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A FLEXIBLE SIZE 3-WIRE SERIAL EEPROM INTERFACE

IP.com Disclosure Number: IPCOM000007086D
Original Publication Date: 1994-Feb-01
Included in the Prior Art Database: 2002-Feb-25
Document File: 4 page(s) / 189K

Publishing Venue

Motorola

Related People

Barry Moss: AUTHOR

Abstract

A serial EEPROM is an inexpensive and space efficient means of providing non-volatile storage for system configuration parameters. Unfortunately, the byte-oriented serial interfaces available on most sin- gle chip microcontrollers are not well suited to the 3-wire interface used on many popular serial EEPROMs. Consequently, the system software in products using serial EEPROMs is oflen required to directly toggle the chip enable, clock and data lines of the EEPROM interface, using a timer peripheral to time the bit periods. Serial EEPROMs ofien have slow access times and even slower program times, so a microprocessor can be required to waste signif- icant time during EEPROM accesses. However, with most new communications systems now incorpo- rating glue logic and some peripheral functions into an ASIC, a serial EEPROM hardware interface, such as the one described in this article, can be added to the ASIC at a minimal cost, allowing the micro- processor access to an external serial EEPROM as easily as most other microprocessor peripherals.

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0 M

MOIdROLA Technical Developments Volume 21 February 1994

A FLEXIBLE SIZE 3-WIRE SERIAL EEPROM INTERFACE

by Barry Moss

  A serial EEPROM is an inexpensive and space efficient means of providing non-volatile storage for system configuration parameters. Unfortunately, the byte-oriented serial interfaces available on most sin- gle chip microcontrollers are not well suited to the 3-wire interface used on many popular serial EEPROMs. Consequently, the system software in products using serial EEPROMs is oflen required to directly toggle the chip enable, clock and data lines of the EEPROM interface, using a timer peripheral to time the bit periods. Serial EEPROMs ofien have slow access times and even slower program times, so a microprocessor can be required to waste signif- icant time during EEPROM accesses. However, with most new communications systems now incorpo- rating glue logic and some peripheral functions into an ASIC, a serial EEPROM hardware interface, such as the one described in this article, can be added to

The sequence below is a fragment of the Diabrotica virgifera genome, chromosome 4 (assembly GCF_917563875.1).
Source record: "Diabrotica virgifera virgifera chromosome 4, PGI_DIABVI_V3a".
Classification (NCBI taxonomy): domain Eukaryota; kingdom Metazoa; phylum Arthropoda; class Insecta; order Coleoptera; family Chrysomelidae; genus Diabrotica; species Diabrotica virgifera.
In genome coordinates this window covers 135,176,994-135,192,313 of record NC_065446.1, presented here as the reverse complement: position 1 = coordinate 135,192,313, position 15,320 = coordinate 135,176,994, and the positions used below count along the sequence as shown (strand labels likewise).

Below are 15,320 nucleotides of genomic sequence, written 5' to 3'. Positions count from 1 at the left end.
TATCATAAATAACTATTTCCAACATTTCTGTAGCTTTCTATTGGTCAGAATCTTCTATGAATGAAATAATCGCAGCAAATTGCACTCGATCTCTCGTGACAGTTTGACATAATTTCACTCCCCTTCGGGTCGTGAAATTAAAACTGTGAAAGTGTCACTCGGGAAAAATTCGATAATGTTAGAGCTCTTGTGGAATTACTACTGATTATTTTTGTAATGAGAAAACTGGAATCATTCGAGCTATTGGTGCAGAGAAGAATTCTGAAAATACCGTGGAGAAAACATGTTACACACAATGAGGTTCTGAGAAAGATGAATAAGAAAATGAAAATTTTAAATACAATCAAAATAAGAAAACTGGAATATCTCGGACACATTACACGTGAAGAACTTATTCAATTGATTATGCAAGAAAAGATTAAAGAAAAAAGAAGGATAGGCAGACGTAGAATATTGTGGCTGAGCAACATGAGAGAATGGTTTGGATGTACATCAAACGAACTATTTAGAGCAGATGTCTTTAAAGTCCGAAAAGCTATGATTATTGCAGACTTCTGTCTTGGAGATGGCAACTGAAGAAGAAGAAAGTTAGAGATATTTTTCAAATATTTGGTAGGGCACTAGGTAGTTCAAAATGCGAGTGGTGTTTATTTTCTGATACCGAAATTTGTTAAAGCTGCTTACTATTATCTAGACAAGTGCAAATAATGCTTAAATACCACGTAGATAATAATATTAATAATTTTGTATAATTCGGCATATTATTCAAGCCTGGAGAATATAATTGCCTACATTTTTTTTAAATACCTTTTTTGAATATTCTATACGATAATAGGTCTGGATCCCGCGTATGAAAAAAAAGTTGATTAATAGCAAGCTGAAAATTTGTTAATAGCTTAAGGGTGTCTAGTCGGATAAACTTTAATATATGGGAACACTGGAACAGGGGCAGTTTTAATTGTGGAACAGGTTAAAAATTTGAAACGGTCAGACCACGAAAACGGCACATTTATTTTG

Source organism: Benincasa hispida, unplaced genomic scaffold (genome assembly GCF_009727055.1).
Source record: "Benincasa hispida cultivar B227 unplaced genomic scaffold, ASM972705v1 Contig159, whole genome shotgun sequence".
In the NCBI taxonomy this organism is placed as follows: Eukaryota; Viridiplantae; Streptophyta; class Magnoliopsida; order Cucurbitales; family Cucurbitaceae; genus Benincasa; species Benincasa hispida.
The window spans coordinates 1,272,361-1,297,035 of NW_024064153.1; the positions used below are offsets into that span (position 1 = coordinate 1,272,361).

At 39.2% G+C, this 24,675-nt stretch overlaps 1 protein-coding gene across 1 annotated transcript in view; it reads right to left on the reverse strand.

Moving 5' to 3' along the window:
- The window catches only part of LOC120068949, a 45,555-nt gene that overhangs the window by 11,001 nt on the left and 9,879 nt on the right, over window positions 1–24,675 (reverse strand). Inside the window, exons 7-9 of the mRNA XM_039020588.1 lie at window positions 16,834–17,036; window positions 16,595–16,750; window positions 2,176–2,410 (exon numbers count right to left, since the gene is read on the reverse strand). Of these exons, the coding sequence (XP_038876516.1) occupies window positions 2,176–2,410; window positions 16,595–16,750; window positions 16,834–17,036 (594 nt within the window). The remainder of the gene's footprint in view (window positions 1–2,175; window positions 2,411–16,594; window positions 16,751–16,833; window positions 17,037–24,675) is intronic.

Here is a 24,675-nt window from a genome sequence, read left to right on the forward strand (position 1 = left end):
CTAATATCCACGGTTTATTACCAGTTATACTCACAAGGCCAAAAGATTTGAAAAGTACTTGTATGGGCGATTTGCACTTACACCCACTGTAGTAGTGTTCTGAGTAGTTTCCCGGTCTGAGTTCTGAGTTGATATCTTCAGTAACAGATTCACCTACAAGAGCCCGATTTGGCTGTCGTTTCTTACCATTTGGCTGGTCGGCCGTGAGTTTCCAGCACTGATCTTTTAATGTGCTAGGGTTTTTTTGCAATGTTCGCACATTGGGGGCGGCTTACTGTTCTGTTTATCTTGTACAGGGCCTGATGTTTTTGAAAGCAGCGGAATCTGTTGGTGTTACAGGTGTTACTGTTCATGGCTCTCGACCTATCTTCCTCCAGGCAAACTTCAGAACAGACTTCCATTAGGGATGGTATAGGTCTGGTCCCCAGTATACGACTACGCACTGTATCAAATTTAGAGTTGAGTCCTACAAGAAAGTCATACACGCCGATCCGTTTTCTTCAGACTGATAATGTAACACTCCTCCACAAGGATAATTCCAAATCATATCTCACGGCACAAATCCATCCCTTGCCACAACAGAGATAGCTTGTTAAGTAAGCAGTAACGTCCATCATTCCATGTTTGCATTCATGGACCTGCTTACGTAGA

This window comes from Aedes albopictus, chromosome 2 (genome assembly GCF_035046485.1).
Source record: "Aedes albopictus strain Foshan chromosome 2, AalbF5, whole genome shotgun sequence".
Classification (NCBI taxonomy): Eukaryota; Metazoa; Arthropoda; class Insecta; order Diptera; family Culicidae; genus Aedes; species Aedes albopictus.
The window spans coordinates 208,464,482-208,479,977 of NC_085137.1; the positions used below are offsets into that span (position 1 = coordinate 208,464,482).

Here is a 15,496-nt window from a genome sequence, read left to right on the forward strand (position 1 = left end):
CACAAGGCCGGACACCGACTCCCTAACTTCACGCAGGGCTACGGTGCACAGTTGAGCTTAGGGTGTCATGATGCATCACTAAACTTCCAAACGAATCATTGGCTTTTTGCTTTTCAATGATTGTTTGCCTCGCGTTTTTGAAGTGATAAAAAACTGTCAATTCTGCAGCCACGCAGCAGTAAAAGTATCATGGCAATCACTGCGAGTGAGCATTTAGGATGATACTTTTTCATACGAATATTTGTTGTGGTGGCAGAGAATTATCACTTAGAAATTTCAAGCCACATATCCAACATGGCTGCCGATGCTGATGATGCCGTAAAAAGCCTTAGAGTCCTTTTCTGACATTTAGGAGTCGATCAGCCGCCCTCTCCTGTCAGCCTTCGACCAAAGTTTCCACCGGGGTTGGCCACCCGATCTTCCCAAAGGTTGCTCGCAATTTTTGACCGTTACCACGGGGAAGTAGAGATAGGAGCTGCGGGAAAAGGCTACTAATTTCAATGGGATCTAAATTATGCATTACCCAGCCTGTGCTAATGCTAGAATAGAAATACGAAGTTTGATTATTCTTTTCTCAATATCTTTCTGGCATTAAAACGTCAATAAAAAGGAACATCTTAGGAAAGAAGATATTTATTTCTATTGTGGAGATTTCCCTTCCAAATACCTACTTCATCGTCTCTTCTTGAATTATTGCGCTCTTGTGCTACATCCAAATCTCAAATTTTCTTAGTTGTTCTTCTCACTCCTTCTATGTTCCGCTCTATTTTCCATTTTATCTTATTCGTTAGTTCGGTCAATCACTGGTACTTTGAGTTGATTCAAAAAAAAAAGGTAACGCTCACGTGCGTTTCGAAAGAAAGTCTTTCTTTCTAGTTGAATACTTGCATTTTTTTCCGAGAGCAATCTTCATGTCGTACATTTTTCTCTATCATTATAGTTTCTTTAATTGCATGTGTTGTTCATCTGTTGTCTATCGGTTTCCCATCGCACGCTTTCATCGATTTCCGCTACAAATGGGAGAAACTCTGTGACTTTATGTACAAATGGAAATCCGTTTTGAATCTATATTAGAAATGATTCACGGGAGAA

the ASIC at a minimal cost, allowing the micro- processor access to an external serial EEPROM as easily as most other microprocessor peripherals.

  The Flexible Size EEPROM Interface requires 6 memory locations (assuming an g-bit wide proces- sor data bus): a control register, address register and four data registers. The control register, EECR, is used to specify the size (32, 64, 128, or 256 words) and organization (8 bit or 16 bit) of the device, and the instruction to be executed (see Table 1). The address or instruction op-code (as required by the type of EEPROM instruction) is written to the address register, EADD. There are two incoming data shift registers, EEDATH and EEDATL, and two outgo-

ing data registers, EEDRH and EEDRL, to allow for both 8 and 16-bit wide EEPROM organizations.

El, EO El and EO define the type EEPROM access cycle, as shown In Table 3.

SIZE[l:O] EEPROM Size: Determines the size 01 the EEPROM used. Table 2 shows the EEPROM word size and the address bils to use for each size. OPCODEs from Table 1 must be placed In the

EEADD register as indicated In Table 2.

OR0 EEPROM Organization: 1 = 16 bits. 0 = 6 bits (defaull).

0 Motorola. 1°C. 1994 23

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MOTOROLA Technical Developments Volume 21 February 1994

Table 1 EEPROM Instruction Set

Program all addresses

Table 2 EEPROM Size Options

SIZE[l :O]

00

Words

32

Address Bits OPCODE Bits...